The ear-splitting roar of a chainsaw throwing showers of splinters and dust up into a cloudless sky penetrates the serene mountain scene. The fresh air’s aroma of sage and wild mint gets overpowered by the reek of grease and oil. The uneven, hardly trampled soil gets unearthed and tamed by a pickax. Gnarled, ancient branches of oak scrub meet their immediate defeat in the jaws of loppers, their shredded remains tossed over steep cliffs. Helmets are worn, sweat pours down faces, hands get cut, eyes fill with dirt, ears ring, muscles grow sore.
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I bet you just did things you never thought you’d be able to do,” Earthworks climbing guide Matthew Fineup called up to me. That was an understatement-I was clinging onto a rock face 40 feet above solid ground, leaning off to the side, staring at tree branches, looking for my next hand-hold, and trying to gauge how long my fingers could maintain their grip. Fortunately, I was equipped with a harness, my rope anchored to the top of the rock and held by Matthew on the ground.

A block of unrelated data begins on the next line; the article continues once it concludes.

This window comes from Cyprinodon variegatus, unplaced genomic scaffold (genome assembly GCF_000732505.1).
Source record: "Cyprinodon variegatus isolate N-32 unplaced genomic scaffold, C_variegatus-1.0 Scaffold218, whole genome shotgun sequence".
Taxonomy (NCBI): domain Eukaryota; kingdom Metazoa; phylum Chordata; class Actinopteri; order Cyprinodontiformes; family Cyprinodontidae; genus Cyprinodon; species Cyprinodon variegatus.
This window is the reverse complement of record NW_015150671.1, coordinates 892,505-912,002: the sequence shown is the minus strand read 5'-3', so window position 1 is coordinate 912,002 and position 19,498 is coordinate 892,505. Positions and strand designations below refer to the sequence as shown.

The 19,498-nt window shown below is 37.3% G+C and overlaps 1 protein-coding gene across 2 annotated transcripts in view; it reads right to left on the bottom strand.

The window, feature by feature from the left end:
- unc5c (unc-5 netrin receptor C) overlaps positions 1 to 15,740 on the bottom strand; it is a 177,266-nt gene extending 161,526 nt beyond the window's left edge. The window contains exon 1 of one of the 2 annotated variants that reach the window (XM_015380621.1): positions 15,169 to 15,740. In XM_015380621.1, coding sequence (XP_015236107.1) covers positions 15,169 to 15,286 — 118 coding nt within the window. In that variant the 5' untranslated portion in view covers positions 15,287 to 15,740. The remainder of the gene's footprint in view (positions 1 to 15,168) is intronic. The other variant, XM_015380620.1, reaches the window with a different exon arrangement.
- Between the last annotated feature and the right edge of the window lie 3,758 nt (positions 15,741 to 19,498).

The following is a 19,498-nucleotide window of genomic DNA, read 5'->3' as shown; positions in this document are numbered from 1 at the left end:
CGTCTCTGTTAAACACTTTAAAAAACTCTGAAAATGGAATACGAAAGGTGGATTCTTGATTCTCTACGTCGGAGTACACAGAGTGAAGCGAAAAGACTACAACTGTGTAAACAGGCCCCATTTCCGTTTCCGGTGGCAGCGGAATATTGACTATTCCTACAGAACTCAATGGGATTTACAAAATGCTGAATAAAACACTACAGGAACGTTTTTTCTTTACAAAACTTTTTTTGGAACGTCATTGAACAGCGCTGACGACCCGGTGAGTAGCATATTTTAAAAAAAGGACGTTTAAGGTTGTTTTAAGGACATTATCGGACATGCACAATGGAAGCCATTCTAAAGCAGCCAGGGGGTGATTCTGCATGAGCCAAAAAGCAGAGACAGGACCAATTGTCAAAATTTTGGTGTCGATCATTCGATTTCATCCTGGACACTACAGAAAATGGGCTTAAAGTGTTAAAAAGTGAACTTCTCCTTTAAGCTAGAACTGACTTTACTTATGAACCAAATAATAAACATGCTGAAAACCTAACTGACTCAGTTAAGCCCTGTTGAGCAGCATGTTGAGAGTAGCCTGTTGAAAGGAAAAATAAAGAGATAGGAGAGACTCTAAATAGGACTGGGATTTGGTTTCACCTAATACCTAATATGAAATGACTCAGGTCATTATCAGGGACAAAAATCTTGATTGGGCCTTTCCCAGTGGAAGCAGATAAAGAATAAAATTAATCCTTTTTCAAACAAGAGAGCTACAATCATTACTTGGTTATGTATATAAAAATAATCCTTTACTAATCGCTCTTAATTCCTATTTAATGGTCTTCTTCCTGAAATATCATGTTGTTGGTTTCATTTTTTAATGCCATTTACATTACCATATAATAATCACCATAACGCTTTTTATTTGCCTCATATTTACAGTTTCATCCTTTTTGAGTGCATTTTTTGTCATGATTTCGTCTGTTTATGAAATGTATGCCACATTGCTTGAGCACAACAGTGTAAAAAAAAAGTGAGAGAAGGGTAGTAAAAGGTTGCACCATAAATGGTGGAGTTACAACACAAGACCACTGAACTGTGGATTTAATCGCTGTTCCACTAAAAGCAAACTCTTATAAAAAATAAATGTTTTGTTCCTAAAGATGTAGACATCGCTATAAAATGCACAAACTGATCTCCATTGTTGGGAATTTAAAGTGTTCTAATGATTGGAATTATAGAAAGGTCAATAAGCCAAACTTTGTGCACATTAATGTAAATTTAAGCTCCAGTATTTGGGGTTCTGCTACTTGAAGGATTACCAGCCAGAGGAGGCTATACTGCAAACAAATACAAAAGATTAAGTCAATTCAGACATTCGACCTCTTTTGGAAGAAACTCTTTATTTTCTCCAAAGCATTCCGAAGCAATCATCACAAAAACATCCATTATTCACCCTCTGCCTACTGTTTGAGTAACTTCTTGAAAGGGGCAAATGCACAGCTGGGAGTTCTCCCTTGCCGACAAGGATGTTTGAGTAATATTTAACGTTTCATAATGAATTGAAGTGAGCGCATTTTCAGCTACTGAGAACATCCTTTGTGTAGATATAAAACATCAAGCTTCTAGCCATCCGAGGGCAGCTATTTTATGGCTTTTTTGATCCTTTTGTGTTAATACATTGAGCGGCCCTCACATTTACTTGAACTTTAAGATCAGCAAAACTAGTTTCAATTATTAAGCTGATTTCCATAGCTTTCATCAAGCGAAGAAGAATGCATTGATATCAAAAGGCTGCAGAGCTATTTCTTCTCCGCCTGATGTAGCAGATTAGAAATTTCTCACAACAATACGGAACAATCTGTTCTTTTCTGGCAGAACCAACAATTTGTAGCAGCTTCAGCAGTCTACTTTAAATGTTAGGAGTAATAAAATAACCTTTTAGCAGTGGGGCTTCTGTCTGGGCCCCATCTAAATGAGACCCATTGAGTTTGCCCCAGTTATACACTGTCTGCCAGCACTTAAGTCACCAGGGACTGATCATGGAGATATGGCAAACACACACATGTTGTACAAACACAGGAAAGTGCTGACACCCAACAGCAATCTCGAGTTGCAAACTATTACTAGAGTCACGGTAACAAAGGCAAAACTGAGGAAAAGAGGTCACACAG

Santa Barbara’s diverse habitats make for some interesting hikes. With the Santa Ynez Mountains virtually descending into the ocean and the Channel Islands National Park an hour’s boat ride away, you can disappear into a wealth of ecosystems teeming with freshwater springs, riparian corridors, and majestic sand dunes. Here are three hikes you’ll never forget. (Be sure to bring plenty of water, sunscreen, a hat, sunglasses, lunch, and a camera.)
For the record, though it pains me to admit it, I used to be a boogie boarder. While I have long since evolved beyond the lay-down sponge riding, the fact remains that not only did my love affair with surfing begin years ago in the prone position but also, when the conditions are right, I still occasionally kick my way into a beach break barrel or two, sliding merrily along, belly down and ass up, on what the Australians so affectionately refer to as an elephant’s tampon.